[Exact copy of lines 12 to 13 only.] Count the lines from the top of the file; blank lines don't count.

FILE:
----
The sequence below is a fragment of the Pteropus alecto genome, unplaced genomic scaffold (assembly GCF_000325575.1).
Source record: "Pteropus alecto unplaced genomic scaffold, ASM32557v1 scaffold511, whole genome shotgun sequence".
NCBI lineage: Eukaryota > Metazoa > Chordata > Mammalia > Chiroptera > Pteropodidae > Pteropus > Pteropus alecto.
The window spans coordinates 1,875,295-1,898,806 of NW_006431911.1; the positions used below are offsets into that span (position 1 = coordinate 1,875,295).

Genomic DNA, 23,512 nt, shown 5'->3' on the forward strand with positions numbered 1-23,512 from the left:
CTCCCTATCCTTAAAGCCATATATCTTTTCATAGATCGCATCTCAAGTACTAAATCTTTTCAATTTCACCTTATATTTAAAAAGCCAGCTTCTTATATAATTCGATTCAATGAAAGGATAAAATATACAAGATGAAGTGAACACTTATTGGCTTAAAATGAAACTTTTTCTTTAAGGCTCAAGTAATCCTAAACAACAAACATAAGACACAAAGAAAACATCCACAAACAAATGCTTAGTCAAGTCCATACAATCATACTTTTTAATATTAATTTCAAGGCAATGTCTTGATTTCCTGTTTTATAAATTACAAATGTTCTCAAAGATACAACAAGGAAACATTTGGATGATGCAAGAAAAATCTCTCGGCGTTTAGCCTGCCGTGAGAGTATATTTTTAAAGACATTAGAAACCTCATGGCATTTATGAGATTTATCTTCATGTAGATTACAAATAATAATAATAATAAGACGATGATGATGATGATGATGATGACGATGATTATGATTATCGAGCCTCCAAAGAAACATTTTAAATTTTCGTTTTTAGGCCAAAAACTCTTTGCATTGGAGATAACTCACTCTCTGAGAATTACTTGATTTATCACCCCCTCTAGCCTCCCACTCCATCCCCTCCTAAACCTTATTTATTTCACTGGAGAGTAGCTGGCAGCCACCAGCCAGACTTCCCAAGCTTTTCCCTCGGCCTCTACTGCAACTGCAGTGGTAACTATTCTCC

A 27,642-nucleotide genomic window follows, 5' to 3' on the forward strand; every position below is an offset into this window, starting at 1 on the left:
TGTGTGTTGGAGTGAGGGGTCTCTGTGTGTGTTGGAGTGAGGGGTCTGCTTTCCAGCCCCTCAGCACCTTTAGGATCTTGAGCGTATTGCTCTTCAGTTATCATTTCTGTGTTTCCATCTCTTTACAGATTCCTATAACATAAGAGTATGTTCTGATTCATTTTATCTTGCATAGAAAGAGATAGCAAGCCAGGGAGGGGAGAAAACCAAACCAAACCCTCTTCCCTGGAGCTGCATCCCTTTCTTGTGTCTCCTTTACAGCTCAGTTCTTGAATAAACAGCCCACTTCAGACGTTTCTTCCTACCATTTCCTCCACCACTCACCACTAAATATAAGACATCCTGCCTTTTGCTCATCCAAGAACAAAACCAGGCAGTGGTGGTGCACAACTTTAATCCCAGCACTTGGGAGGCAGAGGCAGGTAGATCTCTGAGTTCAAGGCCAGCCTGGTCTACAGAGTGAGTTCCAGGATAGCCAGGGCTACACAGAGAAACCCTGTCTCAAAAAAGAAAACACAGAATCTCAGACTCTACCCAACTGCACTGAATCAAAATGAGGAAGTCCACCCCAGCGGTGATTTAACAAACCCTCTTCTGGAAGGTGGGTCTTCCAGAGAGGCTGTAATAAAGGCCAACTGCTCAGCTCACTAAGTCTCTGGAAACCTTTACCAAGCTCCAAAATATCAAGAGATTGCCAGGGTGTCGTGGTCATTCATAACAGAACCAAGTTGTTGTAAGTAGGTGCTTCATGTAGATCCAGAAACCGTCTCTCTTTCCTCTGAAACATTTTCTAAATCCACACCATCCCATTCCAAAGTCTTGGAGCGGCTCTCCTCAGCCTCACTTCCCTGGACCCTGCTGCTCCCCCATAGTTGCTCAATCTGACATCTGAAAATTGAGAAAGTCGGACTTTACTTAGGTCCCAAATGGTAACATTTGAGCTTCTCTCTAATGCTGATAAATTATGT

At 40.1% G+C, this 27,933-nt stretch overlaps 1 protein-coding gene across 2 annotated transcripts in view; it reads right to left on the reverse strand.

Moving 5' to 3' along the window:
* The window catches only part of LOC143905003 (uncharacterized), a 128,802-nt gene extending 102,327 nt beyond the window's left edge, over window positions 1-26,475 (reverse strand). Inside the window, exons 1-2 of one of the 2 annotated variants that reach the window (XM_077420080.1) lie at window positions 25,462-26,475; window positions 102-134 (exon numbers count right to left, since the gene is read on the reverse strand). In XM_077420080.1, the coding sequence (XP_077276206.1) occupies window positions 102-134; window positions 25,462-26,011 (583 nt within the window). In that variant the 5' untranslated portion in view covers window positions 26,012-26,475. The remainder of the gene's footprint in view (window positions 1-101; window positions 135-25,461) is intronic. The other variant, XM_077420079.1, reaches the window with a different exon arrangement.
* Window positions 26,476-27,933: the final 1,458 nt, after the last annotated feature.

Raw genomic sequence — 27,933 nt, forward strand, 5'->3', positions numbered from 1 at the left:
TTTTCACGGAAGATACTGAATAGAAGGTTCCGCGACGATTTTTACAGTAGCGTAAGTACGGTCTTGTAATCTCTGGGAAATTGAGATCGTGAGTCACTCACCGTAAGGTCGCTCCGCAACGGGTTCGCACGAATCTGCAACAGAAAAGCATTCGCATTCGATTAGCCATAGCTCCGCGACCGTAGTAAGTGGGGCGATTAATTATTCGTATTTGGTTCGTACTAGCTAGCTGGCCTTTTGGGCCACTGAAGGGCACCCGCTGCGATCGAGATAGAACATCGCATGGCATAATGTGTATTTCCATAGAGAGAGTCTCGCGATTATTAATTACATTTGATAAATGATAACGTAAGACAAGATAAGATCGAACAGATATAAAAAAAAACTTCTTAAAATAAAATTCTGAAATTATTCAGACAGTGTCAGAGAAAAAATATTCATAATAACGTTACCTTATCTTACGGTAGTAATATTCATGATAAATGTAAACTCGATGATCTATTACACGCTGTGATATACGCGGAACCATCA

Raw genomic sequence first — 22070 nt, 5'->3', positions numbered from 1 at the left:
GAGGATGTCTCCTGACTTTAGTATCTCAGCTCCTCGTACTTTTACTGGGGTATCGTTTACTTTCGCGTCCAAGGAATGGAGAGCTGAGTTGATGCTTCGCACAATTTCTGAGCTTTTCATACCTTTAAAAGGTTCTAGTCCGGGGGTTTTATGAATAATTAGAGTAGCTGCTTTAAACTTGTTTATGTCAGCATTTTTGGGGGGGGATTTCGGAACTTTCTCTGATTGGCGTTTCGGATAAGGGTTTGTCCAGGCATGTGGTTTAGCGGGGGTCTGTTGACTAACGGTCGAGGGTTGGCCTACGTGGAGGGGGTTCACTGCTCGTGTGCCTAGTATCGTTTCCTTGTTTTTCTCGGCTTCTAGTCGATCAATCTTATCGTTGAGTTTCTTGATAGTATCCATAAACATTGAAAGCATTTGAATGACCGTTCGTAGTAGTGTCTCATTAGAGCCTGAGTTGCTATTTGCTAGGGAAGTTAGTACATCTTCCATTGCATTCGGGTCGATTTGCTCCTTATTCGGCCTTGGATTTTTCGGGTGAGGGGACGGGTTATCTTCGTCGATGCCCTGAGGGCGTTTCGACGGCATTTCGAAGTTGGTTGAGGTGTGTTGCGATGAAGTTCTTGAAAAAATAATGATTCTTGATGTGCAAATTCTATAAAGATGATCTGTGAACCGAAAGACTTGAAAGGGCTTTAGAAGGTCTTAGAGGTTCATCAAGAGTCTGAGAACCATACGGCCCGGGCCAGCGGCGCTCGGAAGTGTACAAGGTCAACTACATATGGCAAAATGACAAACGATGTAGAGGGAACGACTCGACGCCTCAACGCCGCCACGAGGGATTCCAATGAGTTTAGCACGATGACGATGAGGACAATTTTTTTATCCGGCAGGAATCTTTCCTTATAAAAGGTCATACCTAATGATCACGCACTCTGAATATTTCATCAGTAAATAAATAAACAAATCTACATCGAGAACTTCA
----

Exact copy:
* Window positions 26,476-27,933: the final 1,458 nt, after the last annotated feature.

Raw genomic sequence — 27,933 nt, forward strand, 5'->3', positions numbered from 1 at the left: